Astral Omina and their Ambiguity: The Case of Mithridates’ Comets

in Iran and the Caucasus
Restricted Access
Get Access to Full Text
Rent on DeepDyve

Have an Access Token?

Enter your access token to activate and access content online.

Please login and go to your personal user account to enter your access token.


Have Institutional Access?

Access content through your institution. Any other coaching guidance?


The present article deals with the methodological treatment of the problems connected with the interpretation of a series of astral omina concerning the political life of the Pontus king Mithridates VI Eupator (about 120-63 B.C.), as referred to by Classical authors like Pompeus Trogus (via the Epitomae of Justinus, XXXVII, 2, 1-3) or Seneca (Naturales Quaestiones VII, 15, 2). If some scholars have tried to find the explanation of these events invoking some presumed Iranian religious patterns, this study shows that in reality these attempts are completely groundless, not only with direct reference to the properly Zoroastrian sources, but also to the more complex and pertinent astrological literature. The political use and abuse of these astral events for propaganda needs can be better framed without assuming a pseudo-Iranian favourable vision of the comets or of the falling stars. More reasonably, Mithridates VI, having lived between different cultures, knew well the Mazdean hostile tradition, which considered all these unpredictable celestial bodies as demons, not only and simply for a superstitious hostility, but according to a clearly framed theological interpretation of the world and of its cosmology.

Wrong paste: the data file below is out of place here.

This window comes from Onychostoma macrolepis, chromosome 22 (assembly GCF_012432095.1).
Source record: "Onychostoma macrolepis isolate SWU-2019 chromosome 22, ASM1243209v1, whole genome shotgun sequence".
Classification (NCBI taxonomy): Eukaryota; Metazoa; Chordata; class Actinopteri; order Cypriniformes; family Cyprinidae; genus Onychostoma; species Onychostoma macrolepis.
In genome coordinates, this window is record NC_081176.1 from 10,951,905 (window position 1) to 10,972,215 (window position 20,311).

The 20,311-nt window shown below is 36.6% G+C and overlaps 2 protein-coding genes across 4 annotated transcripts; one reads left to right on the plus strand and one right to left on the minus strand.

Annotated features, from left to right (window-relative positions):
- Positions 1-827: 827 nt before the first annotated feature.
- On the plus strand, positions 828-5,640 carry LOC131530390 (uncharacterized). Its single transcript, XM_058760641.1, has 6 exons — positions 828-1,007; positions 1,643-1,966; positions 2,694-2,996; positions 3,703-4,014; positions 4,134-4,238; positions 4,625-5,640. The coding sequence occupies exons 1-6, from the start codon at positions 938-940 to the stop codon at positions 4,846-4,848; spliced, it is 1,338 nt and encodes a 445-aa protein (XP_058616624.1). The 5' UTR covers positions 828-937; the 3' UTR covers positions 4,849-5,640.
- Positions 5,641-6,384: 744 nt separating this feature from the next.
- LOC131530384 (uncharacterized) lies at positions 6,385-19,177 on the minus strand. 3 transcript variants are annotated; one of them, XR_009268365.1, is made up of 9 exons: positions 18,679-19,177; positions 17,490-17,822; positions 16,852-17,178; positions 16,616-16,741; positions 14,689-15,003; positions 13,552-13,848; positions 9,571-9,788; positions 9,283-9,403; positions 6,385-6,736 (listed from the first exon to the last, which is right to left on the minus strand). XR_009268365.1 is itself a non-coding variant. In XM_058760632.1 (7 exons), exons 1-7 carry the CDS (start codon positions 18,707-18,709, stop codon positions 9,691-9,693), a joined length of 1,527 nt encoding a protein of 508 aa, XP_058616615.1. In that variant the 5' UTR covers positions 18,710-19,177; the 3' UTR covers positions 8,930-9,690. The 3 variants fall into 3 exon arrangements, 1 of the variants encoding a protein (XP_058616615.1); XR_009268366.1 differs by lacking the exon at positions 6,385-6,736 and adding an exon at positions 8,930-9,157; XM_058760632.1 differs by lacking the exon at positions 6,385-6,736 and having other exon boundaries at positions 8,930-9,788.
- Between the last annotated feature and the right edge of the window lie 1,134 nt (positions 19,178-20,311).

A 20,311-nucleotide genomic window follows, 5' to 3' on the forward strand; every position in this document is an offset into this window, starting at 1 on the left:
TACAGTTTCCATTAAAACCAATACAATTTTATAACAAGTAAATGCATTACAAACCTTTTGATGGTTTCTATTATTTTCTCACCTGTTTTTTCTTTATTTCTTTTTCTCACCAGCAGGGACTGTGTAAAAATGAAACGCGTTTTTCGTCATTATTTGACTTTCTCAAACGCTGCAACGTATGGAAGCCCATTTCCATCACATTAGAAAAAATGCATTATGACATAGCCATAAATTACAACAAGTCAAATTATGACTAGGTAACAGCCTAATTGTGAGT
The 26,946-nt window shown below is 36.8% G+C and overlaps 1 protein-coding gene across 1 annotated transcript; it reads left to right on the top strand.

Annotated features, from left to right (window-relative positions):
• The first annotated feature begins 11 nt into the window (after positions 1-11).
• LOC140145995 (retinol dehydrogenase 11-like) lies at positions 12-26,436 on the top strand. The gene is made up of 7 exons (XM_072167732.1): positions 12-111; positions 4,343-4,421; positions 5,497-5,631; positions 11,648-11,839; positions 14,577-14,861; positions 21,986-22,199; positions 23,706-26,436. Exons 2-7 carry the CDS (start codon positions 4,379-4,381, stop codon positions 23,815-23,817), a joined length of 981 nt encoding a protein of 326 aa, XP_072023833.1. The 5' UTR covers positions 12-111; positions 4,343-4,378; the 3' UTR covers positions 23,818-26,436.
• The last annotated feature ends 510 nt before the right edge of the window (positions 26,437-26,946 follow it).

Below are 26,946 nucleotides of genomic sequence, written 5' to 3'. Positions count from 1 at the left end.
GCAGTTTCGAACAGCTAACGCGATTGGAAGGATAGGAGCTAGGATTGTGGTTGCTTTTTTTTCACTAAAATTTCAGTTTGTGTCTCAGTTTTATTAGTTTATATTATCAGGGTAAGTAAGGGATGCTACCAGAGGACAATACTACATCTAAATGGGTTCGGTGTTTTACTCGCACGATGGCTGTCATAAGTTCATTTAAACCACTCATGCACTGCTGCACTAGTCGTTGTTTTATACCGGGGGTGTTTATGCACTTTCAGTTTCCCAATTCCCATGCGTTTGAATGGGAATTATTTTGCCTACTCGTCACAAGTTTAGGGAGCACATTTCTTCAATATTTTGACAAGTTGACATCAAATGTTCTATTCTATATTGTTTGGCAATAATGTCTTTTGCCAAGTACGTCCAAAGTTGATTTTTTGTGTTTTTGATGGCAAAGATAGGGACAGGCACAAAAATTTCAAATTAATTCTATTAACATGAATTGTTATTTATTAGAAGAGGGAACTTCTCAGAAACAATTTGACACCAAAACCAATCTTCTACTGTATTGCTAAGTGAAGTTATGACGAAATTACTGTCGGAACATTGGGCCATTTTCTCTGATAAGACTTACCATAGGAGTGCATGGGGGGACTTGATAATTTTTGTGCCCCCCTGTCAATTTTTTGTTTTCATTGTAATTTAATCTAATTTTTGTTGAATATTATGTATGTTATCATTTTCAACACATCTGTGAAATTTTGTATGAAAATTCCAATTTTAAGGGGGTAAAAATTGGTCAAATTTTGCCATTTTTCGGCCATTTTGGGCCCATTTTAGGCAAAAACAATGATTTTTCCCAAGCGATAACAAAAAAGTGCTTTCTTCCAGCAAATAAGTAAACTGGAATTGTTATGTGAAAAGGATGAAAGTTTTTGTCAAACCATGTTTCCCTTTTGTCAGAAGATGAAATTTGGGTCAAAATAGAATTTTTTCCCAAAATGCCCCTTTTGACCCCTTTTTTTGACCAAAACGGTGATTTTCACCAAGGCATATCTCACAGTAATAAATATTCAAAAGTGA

Astral Omina and their Ambiguity: The Case of Mithridates’ Comets

in Iran and the Caucasus


Content Metrics

Content Metrics

All Time Past Year Past 30 Days
Abstract Views 37 37 11
Full Text Views 35 35 18
PDF Downloads 3 3 1
EPUB Downloads 0 0 0